Bible Reading Notes—Step 3: Week 4

Sunday – Genesis 11

The people building the tower at Babel were self-centred, wanting to make a name for themselves rather than seeking to glorify God’s name, and acting contrary to God’s instruction to Noah in chapter 9 verse 1 to ‘fill the earth’. The name Babel is the same in the original Hebrew language as the name Babylon. Babel/Babylon comes often in the Bible; in particular it was the Babylonians who eventually brought the kingdom of Israel to an end, destroying Jerusalem and taking the Jews into captivity. Many of the mentions of Babylon refer to the same type of false thinking that we see here in Genesis 11 – see for example Daniel 4:30-33, Isaiah 14:4,13,14,22. This pattern continues right through to the book of Revelation, where Babylon again symbolises those who seek to exalt themselves against God and true religion (see for example Rev. 18:5; 17:5,6,18; 18:2,18-21). There is a clear warning here for us that we should not follow this type of false thinking – see Revelation 18:4, Isaiah 48:20.

Monday – Genesis 12

In sharp contrast to the thinking of Babel, here we are introduced to Abram, later called Abraham, who at God’s call was prepared to leave one of the great cities of that age to become a nomad in a land God would show him. This is held out to us in Hebrews 11:8 as a great example of the faith that we too should have. The promises that God made to Abraham we will see developed over the rest of the book of Genesis, and after that throughout the Bible message. Verse 3 of this chapter is quoted in Galatians 3:8 as the gospel message being preached to Abraham, that a blessing should ultimately come upon the Gentiles: ‘all the families of the earth’.

Tuesday – Genesis 13

Abram again shows his faith in God’s promises in that he is not interested in the apparent wealth of the land of Sodom and the Jordan plain, but is prepared to let Lot live there. In this chapter God again repeats the promises he made to Abram in chapter 12 (12:2-3, 7; 13:14-17). It is especially worth noting one particular word that will keep coming up in these chapters – the word ‘seed’ (translated ‘descendants’ in some versions, although it is actually a singular word not a plural – see Galatians 3:16 for a particularly helpful New Testament comment about this word).

Wednesday – Genesis 14

Abram is called a Hebrew in verse 13, the first use of this term in the Bible. It comes from a word meaning someone who has ‘passed over’, probably relating to the fact that Abram had come from over the Euphrates and even after living in Canaan for a long time he was still thought of, by others and by himself, as a stranger (Hebrews 11:9,10). His lack of interest in worldly wealth is again illustrated by his refusal to accept riches from the king of Sodom.

Melchizedek, the king of Salem to whom Abram gives a tenth of all his goods, is also mentioned in Psalm 110:4 and in some detail in the book of Hebrews (Hebrews 5:6-11, 6:20, 7:1-22). His name means ‘king of righteousness’, and he is described as both a king (of Salem, Jerusalem) and as a priest. Jesus is said in Hebrews to fulfil the prophecy of another priest who will come ‘after the order of Melchizedek’, and who would be even greater than Abraham, as shown by the fact that Abram gave the tithe to him.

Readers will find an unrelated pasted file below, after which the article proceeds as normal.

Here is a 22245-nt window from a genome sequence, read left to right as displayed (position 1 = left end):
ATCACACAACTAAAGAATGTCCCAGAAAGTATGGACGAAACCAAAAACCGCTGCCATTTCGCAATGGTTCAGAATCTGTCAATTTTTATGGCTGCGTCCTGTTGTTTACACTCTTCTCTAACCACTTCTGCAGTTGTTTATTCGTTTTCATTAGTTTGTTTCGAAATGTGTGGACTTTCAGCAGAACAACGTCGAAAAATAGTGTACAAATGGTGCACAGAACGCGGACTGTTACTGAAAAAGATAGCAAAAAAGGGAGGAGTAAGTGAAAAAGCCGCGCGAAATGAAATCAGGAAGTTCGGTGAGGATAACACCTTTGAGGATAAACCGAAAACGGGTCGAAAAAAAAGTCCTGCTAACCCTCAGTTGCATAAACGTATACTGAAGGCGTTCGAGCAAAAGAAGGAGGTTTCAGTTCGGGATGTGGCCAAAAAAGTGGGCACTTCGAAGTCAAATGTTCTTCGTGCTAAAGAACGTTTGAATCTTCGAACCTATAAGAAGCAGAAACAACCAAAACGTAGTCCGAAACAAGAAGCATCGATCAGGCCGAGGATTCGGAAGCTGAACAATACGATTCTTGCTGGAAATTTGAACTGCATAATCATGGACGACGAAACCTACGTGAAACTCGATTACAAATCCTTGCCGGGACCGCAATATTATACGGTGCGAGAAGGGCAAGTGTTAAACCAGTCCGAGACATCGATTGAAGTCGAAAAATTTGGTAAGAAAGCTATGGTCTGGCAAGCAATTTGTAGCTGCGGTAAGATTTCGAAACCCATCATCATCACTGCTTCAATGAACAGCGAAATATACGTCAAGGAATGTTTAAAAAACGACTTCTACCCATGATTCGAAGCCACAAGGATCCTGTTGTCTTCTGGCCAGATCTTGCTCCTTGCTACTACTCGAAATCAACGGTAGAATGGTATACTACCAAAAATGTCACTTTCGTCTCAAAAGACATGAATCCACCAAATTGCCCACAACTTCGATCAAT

Thursday – Genesis 15

God makes further promises to Abram in this chapter. In chapter 12 he had been promised a ‘seed’, and yet he still had no children. Now, when God promises that his seed will become as many as the starts of heaven, Abram believes what God says. This tremendous example of faith is held out as an example to us in the New Testament, see for example Romans 4:3, 20-24. We are told that Abram did not earn righteousness by anything that he did, but rather that God declared him as righteous on the basis that he believed God. In the same way, we too can have our faith counted for righteousness if we believe what God has said to us (Romans 4:23.24).

In the second part of this chapter there is a prophecy of the affliction that Abraham’s offspring would go through in the land of Egypt, before eventually coming back to Canaan. Even being part of God’s promises does not guarantee people a trouble-free life.

Friday – Genesis 17

Abram’s name is now changed to Abraham, father of many nations. The promise that he will have a seed is again repeated, and it is made clear that Sarah, Abraham’s barren wife is to be a mother even though she is ninety years old. God promises that the land of Canaan will be given to Abraham and his seed for ever, a promise that Abraham never received in his lifetime, but which is referred to countless times through the rest of the Bible (see for example Acts 7:5, Luke 1:55, 73 and Galatians 3:16 which identifies the seed as Jesus).

The covenant of circumcision was established in this chapter to be followed by Abraham and his descendants. In the New Testament Gentiles were not required to be circumcised (Acts 15:24. Gal. 5:6; 6:15), but are told they need to remove the fleshly way of thinking (Philippians 3:3, Colossians 2:11).

Saturday – Genesis 19

God brought punishment on the wicked people of Sodom, but delivered Lot and his family (see 2 Peter 2:6-10). Jesus makes a comparison between the days of Lot and the days before his second coming (Luke 17:28-30, 32). The description of Sodom in Ezekiel 16:49-50 includes not only sexual immorality, but also ‘pride, fullness of food, abundance of idleness’ and a lack of concern for the poor. God’s judgement of Sodom should cause us to question whether we recognise any of this in our own selves, and whether we might be too busy eating, drinking, buying and selling (Luke 17:28) to be ready for Christ’s coming.